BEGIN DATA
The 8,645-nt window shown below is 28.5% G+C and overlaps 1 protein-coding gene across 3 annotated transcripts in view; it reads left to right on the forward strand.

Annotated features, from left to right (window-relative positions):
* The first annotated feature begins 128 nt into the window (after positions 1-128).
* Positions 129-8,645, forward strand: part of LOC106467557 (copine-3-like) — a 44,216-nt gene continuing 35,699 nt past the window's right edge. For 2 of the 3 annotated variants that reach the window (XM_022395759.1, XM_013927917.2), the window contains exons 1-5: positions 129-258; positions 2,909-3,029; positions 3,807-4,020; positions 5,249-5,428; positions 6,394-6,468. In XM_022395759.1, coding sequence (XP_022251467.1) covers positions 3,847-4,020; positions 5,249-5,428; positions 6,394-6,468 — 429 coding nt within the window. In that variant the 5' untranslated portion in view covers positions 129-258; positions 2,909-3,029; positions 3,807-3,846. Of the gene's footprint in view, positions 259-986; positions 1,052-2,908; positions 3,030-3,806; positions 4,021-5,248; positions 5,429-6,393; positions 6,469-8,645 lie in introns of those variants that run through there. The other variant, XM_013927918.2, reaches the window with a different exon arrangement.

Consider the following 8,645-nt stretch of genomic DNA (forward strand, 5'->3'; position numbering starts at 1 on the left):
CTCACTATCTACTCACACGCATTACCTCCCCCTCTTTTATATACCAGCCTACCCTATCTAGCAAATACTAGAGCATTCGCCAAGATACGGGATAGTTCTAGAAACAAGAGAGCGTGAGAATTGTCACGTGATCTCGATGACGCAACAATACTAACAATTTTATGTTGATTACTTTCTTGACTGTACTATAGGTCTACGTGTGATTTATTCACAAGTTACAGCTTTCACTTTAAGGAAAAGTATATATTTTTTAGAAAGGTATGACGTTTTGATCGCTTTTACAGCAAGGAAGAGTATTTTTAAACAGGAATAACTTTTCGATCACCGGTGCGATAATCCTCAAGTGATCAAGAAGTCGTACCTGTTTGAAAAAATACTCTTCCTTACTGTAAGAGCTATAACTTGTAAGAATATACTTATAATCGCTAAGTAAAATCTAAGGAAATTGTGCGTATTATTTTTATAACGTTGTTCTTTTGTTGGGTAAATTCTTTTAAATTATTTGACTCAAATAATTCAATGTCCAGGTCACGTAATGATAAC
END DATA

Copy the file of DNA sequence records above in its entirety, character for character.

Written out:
The 8,645-nt window shown below is 28.5% G+C and overlaps 1 protein-coding gene across 3 annotated transcripts in view; it reads left to right on the forward strand.

Annotated features, from left to right (window-relative positions):
* The first annotated feature begins 128 nt into the window (after positions 1-128).
* Positions 129-8,645, forward strand: part of LOC106467557 (copine-3-like) — a 44,216-nt gene continuing 35,699 nt past the window's right edge. For 2 of the 3 annotated variants that reach the window (XM_022395759.1, XM_013927917.2), the window contains exons 1-5: positions 129-258; positions 2,909-3,029; positions 3,807-4,020; positions 5,249-5,428; positions 6,394-6,468. In XM_022395759.1, coding sequence (XP_022251467.1) covers positions 3,847-4,020; positions 5,249-5,428; positions 6,394-6,468 — 429 coding nt within the window. In that variant the 5' untranslated portion in view covers positions 129-258; positions 2,909-3,029; positions 3,807-3,846. Of the gene's footprint in view, positions 259-986; positions 1,052-2,908; positions 3,030-3,806; positions 4,021-5,248; positions 5,429-6,393; positions 6,469-8,645 lie in introns of those variants that run through there. The other variant, XM_013927918.2, reaches the window with a different exon arrangement.

Consider the following 8,645-nt stretch of genomic DNA (forward strand, 5'->3'; position numbering starts at 1 on the left):
CTCACTATCTACTCACACGCATTACCTCCCCCTCTTTTATATACCAGCCTACCCTATCTAGCAAATACTAGAGCATTCGCCAAGATACGGGATAGTTCTAGAAACAAGAGAGCGTGAGAATTGTCACGTGATCTCGATGACGCAACAATACTAACAATTTTATGTTGATTACTTTCTTGACTGTACTATAGGTCTACGTGTGATTTATTCACAAGTTACAGCTTTCACTTTAAGGAAAAGTATATATTTTTTAGAAAGGTATGACGTTTTGATCGCTTTTACAGCAAGGAAGAGTATTTTTAAACAGGAATAACTTTTCGATCACCGGTGCGATAATCCTCAAGTGATCAAGAAGTCGTACCTGTTTGAAAAAATACTCTTCCTTACTGTAAGAGCTATAACTTGTAAGAATATACTTATAATCGCTAAGTAAAATCTAAGGAAATTGTGCGTATTATTTTTATAACGTTGTTCTTTTGTTGGGTAAATTCTTTTAAATTATTTGACTCAAATAATTCAATGTCCAGGTCACGTAATGATAAC